Among the many talented professionals who responded to the cesium contamination emergency at a University of Washington (UW) building in Seattle in May 2019 were Kristin Hirsch, Director of NNSA’s Office of Radiological Security , and Evelyn Mullen, Chief Operating Officer for Global Security at Los Alamos National Laboratory (LANL). Neither of them knew at the time that the incident at the University’s Research and Training Building would dominate their professional lives for the next 18 months… and counting.
The event in Seattle occurred when a contractor for NNSA’s Off-Site Source Recovery Program (OSRP) attempted to remove an irradiator with a cesium-137 source from the building near Harborview Medical Center as part of the Cesium Irradiator Replacement Program . NNSA works with domestic users of cesium-137 irradiators such as medical and research facilities who are interested in converting to viable non-radioisotopic alternatives in order to prevent cesium sources from falling into the wrong hands.
During the operation to remove the source and transfer it into a shielding cask, the contractor inadvertently breached the sealed source, resulting in the release of radioactive cesium and the contamination of the facility. Thirteen people were impacted by the release and medically evaluated. The level of exposure to those individuals, which was less than the annual public dose limit, did not pose a health risk to them or to the general public. Since 2009, OSRP has successfully removed more than 300 cesium irradiators, and this was the first — and only — contamination event in the history of its national security mission.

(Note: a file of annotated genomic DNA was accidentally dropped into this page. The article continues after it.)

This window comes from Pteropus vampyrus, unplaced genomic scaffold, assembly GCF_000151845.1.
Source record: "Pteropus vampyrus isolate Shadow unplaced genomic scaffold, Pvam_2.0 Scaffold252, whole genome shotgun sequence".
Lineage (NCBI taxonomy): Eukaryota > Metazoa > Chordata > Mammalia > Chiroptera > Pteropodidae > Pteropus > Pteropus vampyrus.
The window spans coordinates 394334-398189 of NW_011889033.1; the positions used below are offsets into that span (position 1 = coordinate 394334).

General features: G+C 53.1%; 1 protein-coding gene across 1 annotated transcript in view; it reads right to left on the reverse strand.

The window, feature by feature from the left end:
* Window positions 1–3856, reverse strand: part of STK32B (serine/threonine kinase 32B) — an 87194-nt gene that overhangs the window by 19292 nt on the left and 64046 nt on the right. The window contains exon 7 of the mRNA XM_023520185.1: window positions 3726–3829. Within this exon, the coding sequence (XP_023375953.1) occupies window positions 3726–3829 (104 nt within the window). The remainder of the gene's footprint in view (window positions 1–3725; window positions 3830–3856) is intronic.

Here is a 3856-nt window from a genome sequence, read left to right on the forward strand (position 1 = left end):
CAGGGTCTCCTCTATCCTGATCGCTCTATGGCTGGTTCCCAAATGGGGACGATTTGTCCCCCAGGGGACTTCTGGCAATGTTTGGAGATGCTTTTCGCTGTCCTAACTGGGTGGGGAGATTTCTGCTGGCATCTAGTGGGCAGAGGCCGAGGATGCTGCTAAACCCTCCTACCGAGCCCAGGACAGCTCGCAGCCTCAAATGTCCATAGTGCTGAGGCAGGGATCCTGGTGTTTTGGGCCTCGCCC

“I am grateful to the University of Washington and the Washington Department of Health for partnering with us so closely and effectively throughout our work to clean up the building,” said David Huizenga, NNSA’s Associate Principal Deputy Administrator.
Dr. Brent Park, NNSA Deputy Administrator for Defense Nuclear Nonproliferation said, “Leadership from Kristin and Evelyn has helped us build and maintain a trusting relationship with our partners as we endeavor to repair the damage done by an incident that should never have happened. We are determined that such an event will never occur again as we continue to remove excess, unwanted, or disused radioactive sealed sources that pose a potential risk to national security, health, and safety.”
I am grateful to the University of Washington and the Washington Department of Health for partnering with us so closely and effectively throughout our work to clean up the building.
In response to the breach, Hirsch and Mullen teamed with their counterparts from UW and the Washington Department of Health (WDOH) along with colleagues from NNSA’s Radiological Assistance Program, LANL, and Pacific Northwest National Laboratory (PNNL) to understand the extent of contamination and plan its cleanup. The initial response stabilized the cesium source and ensured no additional contamination could occur, but remediation in the building proved to be a long-term effort. The radioactive material released in the accident had to be cleaned up to rigorous standards using elaborate decontamination methods. The multi-step process includes significant oversight, survey and sampling work, and documentation to ensure the building has been remediated to WDOH standards.